WP2: Sound localization has to adapt to the (anechoic or reverberant) environment in which the stimuli are presented and to the auditory scene if multiple stimuli are presented at the same time. Here, this adaptation processes is examined for auditory distance perception when the acoustic distance cue availability is manipulated and for horizontal perception when complex speech and non-speech stimuli are presented. The main result obtained in this WP is that we show that perceptual organization, i.e., how the brain interprets whether a series of sounds belongs to one source or to multiple sources, can influence our ability to extract spatial information about a sound when it is presented in a context of other distracting sounds – a situation that is very common in everyday listening environments. This result has been published as:
Kopčo, N., Andrejková, G., Best, V. and Shinn-Cunningham, B. (2017). Streaming and sound localization with a preceding distractor. Journal of the Acoustical Society of America, 141, EL331.
WP3: A series of experimental and modelling studies aim to examine auditory processing and calibration of monaural spectral cues in spatial hearing, with focus on externalization of sounds. So far, an experiment was performed that discovered an asymmetry in looming, i.e., in our ability to detect an approaching sound vs. a receding sound, such that the ability to detect an approaching sound is much higher. This result was shown both behaviourally and by the EEG neuroimaging technique. A paper has been published showing this result:
A paper was published summarizing the results: Baumgartner R, DK Reed, B Toth, V Best, P Majdak, HS Colburn, BG Shinn-Cunningham (2017). “Asymmetries in behavioral and neural responses to spectral cues demonstrate the generality of looming bias,” Proceedings of the National Academy of Sciences, 201703247
WP4 - Auditory brain training game
Here we aim to contribute to the development of novel procedures to rehabilitate auditory processing deficits by developing a brain training game based on modern auditory neuroscience and the results of the current grant. So far, only preparatory activities too place in this WP.
WP5 - Workshops and management
The activities in this WP were in two forms: 1) consortium meetings, usually combined with attendance at conferences, workshops, or other meetings, and 2) Workshop organized by the consortium.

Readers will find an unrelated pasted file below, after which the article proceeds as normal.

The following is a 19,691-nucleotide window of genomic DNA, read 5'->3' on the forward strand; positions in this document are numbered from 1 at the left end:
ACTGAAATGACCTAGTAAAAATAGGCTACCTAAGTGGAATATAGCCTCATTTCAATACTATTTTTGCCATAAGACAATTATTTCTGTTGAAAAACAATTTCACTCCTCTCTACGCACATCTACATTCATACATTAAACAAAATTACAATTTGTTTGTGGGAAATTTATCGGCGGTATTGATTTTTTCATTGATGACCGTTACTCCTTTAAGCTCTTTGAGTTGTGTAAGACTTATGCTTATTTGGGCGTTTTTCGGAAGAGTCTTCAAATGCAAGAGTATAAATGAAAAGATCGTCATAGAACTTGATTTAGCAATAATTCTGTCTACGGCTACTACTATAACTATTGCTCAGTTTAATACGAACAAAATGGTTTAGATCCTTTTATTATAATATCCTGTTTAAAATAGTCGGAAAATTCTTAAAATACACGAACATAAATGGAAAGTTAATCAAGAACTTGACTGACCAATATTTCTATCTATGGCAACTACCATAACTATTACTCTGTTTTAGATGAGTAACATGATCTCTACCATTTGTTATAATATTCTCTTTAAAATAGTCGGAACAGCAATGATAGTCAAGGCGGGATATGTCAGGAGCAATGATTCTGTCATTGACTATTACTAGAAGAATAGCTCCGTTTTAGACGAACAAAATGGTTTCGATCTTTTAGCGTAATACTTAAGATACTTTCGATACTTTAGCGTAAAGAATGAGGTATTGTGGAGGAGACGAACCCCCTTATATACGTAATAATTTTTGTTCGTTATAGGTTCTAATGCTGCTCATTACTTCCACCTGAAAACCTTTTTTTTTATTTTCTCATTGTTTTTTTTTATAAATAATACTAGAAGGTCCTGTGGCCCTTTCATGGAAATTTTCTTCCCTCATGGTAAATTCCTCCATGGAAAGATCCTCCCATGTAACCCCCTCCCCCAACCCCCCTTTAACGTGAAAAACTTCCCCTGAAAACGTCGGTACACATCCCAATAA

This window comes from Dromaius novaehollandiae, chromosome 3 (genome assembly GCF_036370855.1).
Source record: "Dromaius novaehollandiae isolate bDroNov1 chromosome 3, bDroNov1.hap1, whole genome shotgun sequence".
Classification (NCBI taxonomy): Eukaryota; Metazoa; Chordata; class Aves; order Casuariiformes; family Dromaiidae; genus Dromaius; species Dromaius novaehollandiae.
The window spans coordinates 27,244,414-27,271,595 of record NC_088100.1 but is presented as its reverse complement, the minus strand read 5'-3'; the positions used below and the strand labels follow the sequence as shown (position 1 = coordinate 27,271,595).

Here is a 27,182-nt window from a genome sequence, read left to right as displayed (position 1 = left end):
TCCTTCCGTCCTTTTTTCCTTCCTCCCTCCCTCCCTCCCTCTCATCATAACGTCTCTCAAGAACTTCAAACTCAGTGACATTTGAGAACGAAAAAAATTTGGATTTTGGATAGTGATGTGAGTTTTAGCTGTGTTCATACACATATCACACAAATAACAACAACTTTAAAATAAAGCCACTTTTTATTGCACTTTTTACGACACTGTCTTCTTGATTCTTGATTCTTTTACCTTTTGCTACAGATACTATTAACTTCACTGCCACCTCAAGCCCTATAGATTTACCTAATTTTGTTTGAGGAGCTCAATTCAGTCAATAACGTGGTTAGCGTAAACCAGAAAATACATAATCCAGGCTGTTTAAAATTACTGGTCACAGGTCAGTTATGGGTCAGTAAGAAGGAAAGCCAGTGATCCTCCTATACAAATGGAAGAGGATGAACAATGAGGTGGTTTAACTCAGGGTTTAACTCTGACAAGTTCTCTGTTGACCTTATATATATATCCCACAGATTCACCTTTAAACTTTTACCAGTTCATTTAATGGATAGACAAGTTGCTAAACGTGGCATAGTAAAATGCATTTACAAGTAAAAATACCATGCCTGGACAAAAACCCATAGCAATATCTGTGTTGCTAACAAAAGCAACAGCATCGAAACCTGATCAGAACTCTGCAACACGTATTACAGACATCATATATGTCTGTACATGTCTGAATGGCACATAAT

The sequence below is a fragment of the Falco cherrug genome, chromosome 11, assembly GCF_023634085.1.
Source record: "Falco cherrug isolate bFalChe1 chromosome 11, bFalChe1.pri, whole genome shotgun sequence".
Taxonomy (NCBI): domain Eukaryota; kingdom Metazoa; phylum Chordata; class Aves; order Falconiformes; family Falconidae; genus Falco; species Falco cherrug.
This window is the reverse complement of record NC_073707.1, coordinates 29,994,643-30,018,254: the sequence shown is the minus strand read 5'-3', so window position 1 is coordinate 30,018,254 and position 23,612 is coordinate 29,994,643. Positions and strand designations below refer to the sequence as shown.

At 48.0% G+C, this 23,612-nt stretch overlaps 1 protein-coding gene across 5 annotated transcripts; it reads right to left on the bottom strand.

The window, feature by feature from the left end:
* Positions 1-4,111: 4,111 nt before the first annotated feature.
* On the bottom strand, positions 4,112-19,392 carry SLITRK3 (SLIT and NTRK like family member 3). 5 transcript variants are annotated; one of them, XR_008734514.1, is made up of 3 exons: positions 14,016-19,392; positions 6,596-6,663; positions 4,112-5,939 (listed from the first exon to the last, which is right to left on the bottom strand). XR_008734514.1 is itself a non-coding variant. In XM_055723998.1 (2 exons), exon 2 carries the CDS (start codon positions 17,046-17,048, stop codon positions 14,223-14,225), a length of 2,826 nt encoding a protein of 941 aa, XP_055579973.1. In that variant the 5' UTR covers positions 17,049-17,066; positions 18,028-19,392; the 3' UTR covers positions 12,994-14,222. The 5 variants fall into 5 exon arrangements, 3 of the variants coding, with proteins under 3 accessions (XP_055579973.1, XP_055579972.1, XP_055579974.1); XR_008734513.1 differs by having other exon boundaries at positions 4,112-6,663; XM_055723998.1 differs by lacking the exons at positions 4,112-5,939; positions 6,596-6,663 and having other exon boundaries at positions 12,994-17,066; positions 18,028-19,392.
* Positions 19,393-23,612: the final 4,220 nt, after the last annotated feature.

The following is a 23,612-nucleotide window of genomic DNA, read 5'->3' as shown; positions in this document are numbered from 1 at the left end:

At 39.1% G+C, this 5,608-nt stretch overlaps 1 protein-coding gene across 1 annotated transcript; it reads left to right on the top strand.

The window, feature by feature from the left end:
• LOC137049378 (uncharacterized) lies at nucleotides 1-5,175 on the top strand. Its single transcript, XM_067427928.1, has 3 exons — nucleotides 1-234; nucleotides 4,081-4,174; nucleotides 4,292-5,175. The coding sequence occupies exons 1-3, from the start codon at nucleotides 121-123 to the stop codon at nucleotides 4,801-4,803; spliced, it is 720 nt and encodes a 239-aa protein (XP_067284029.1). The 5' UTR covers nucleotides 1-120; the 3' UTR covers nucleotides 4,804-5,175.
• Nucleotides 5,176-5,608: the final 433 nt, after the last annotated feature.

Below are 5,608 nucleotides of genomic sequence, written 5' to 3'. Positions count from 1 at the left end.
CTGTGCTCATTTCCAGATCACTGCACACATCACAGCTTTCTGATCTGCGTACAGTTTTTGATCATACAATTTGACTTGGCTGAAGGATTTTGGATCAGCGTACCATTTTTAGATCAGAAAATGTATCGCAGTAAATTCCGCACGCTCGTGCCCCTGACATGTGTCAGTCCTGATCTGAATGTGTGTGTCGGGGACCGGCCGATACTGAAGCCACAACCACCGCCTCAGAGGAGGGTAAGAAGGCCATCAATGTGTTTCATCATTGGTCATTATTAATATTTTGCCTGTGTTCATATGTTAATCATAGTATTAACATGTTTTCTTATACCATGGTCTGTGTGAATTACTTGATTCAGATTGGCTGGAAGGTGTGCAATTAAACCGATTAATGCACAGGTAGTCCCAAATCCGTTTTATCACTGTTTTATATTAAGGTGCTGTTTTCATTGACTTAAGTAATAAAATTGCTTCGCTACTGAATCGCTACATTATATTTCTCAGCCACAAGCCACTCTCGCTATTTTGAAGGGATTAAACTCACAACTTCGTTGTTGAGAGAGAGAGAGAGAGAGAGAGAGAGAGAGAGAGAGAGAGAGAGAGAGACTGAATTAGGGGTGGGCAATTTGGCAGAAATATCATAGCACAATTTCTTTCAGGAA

Workshop on “Cognitive Neuroscience of Auditory and Crossmodal Perception” was organized in Kosice from May 29-31, 2017, by the consortium. It was attended by more than 40 students (mostly from Europe) and presenters (from Europe and USA). The ALT-consortium presentations from the workshop are available on the workshop webpage http:

Progress beyond the state of the art and expected potential impact (including the socio-economic impact and the wider societal implications of the project so far)

The main impact of the project is in terms of increased research capacity and improvement of the European Research Area at the EU partners, thanks to transfer of knowledge and expertise from the US partners, and thanks to the world-wide experts participating in the workshops. Specifically, up to date, a lot of new expertise has been obtained in EEG and fMRI neuroimaging methods, and in general in terms of Cognitive Neuroscience knowledge and methodology presented at the Workshops.
The main progress beyond the state of the art is expected in terms of utilizing brain-training games as a new tool for improving perception by normal-hearing and hearing-impaired listeners, as well as a tool in basic auditory neuroscience research. This activity will be the focus during the upcoming period. We are developing brain training applications for populations with special needs, such as war veterans that have been exposed to traumatic brain injuries and experience auditory processing deficits (OSHU) and for normal population for which the aim is to enhance their cognitive and perceptual abilities (UCR Brain Game Center).